“I’m the type of person that agrees with teaching other people,” she said. “If they tell me, for example, ‘I have six people here can you teach them?’ I’ll tell them, yes. I don’t want my thing to end. I want it to go on because these tamales are clean and delicious. And I say that based on what people have told me. It’s a beautiful thing when one’s tradition or one’s teaching goes on to her grandchildren and her kids and even in people that aren’t part of the family. I can teach them.”

In her opinion, Salazar’s tamales are simple and only require a handful of ingredients.

“I don’t use a lot of ingredients,” she affirmed. “I prepare four types of tamales. I make tamales with green salsa, with red salsa, with cheese and rajas and sweet tamales.”

Salazar said, for example, that her green chile tamales only have “pork, jalapeño, tomatillo, garlic and chicken stock.”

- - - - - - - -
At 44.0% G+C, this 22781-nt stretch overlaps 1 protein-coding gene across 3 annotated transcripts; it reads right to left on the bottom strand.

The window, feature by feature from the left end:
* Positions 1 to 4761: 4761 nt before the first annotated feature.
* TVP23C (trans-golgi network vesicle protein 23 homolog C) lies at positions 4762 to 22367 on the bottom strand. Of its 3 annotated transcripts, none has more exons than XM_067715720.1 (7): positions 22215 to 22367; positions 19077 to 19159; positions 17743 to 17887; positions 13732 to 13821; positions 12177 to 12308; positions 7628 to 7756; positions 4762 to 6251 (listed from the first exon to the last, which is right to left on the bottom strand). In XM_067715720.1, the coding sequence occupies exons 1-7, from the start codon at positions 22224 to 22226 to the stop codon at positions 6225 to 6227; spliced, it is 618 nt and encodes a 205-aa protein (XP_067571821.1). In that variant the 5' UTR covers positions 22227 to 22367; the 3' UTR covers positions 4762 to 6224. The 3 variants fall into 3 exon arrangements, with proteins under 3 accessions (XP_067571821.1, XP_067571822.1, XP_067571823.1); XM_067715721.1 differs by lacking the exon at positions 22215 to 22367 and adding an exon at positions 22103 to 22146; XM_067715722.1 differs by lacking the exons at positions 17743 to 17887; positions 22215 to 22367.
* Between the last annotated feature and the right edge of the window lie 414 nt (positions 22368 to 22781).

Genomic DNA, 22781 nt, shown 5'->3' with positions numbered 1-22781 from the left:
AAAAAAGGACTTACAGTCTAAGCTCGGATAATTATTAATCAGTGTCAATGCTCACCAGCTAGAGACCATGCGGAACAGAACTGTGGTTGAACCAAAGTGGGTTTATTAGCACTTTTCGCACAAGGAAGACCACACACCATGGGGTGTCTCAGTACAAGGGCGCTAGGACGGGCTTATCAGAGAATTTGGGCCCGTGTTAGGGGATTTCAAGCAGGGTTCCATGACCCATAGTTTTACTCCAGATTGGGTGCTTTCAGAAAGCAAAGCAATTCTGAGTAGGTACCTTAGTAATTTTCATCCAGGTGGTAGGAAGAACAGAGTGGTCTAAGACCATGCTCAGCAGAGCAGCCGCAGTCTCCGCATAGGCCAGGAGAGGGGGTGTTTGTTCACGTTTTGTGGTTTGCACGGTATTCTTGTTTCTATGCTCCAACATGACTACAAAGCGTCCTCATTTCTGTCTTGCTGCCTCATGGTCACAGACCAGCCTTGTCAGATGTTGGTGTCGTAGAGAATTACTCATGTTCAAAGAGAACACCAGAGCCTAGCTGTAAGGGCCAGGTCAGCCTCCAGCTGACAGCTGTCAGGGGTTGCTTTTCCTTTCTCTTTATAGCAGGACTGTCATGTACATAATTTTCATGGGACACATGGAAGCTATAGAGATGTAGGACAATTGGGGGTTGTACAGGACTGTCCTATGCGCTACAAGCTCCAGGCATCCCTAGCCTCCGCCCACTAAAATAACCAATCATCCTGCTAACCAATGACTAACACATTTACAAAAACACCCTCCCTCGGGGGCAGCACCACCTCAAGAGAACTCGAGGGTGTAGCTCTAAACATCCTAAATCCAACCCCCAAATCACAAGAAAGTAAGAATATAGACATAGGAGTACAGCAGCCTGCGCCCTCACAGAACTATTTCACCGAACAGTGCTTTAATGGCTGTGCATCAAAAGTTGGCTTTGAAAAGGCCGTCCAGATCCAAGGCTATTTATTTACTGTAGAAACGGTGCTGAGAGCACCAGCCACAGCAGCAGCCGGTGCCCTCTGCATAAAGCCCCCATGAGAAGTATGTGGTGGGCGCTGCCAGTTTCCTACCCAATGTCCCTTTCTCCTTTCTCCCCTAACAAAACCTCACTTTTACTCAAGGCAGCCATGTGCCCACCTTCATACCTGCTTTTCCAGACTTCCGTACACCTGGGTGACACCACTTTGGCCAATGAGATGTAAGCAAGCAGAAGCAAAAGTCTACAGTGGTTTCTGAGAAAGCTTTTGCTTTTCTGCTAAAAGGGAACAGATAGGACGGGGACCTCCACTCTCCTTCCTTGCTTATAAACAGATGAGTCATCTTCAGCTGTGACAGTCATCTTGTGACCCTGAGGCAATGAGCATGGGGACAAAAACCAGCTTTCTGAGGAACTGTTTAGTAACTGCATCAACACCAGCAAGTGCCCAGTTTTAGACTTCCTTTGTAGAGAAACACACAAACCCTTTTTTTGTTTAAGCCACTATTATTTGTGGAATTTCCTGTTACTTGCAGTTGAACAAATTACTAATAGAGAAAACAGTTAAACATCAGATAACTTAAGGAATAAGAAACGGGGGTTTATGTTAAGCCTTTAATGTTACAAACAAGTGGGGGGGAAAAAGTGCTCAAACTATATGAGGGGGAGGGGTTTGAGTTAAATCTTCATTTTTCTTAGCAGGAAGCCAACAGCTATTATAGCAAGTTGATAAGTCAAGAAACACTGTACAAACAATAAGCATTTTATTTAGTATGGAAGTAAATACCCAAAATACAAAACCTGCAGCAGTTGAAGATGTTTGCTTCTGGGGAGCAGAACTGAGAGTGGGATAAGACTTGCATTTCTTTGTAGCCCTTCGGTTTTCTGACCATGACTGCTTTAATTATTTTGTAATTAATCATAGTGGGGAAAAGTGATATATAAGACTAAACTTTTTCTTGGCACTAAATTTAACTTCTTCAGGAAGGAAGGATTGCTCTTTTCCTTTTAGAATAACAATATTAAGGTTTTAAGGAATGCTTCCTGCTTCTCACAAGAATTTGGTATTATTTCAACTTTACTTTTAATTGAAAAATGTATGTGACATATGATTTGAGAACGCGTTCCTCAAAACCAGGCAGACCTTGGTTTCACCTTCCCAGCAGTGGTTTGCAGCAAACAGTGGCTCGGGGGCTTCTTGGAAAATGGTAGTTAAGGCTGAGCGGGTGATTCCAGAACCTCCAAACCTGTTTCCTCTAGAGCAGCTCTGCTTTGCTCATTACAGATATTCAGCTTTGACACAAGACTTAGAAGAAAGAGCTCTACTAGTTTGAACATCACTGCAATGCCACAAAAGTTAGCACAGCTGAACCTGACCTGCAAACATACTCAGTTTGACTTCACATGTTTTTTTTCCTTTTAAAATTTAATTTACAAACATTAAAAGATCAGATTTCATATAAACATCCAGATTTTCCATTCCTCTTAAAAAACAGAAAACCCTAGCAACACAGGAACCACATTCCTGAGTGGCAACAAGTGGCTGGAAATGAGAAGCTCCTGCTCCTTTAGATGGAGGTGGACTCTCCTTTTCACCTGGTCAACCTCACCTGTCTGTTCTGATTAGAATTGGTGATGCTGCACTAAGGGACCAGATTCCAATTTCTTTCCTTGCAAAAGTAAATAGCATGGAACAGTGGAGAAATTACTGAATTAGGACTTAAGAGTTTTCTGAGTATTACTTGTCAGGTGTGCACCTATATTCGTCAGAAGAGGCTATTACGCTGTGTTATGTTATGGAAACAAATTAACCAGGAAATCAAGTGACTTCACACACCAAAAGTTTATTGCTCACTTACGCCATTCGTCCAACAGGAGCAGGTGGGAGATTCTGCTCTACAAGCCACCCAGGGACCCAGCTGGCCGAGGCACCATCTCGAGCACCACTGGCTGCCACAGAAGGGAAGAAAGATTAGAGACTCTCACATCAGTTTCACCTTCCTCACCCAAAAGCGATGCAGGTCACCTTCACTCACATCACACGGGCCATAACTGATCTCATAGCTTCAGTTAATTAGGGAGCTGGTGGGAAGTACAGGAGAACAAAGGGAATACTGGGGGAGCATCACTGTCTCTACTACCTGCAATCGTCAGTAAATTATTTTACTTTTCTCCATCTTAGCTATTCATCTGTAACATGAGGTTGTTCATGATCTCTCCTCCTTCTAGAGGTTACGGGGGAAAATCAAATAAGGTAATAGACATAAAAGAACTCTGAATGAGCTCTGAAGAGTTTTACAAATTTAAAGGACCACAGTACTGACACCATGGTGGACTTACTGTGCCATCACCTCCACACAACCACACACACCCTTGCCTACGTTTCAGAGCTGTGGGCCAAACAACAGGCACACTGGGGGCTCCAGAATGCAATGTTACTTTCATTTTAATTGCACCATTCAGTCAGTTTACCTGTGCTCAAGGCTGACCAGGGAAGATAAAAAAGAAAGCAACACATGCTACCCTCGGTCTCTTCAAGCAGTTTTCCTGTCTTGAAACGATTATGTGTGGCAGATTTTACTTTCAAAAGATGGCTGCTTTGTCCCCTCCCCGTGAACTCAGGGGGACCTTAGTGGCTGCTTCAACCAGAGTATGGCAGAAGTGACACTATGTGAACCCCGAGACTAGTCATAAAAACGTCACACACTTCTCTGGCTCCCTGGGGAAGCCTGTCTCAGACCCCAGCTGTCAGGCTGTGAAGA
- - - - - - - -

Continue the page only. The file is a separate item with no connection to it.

Her other tamales follow a similar process from the most basic made of cheese and rajas, which simple contain cheese and strips of jalapeño, to the sweet tamales that are a little more complicated.

“They contain raisins, coconut, walnuts, butter and are mixed with milk,” said Salazar, who added that the sweet tamales are particularly desired during the holiday months of November, December and January. “They can be pink or yellow, depending on how you want them. If you want them with pineapple they’re yellow y and ones with coconut are pink.”

Joshua Pilkington

Maria del Socorro Salazar continues to prepare and teach the art of the tamale

When she began to make tamales at age 25 in Durango, Mexico, Maria del Socorro Salazar didn’t know that she was going to give way to a little business that she would continue practicing years later in Colorado.

“I learned to make my tamales by helping the people of the town that we’re from,” she said of her tamale beginnings. “Over the holidays we would always bring atole with tamales to the people doing the pastorela. I would help and noticed at a young age how the people made them. Now the recipes are mine, but I learned to make them by watching.”

Her recipes have caught the attention of many people around Salazar who now resides near Evans and Monaco where she still prepares tamales per request for her neighbors and friends from church.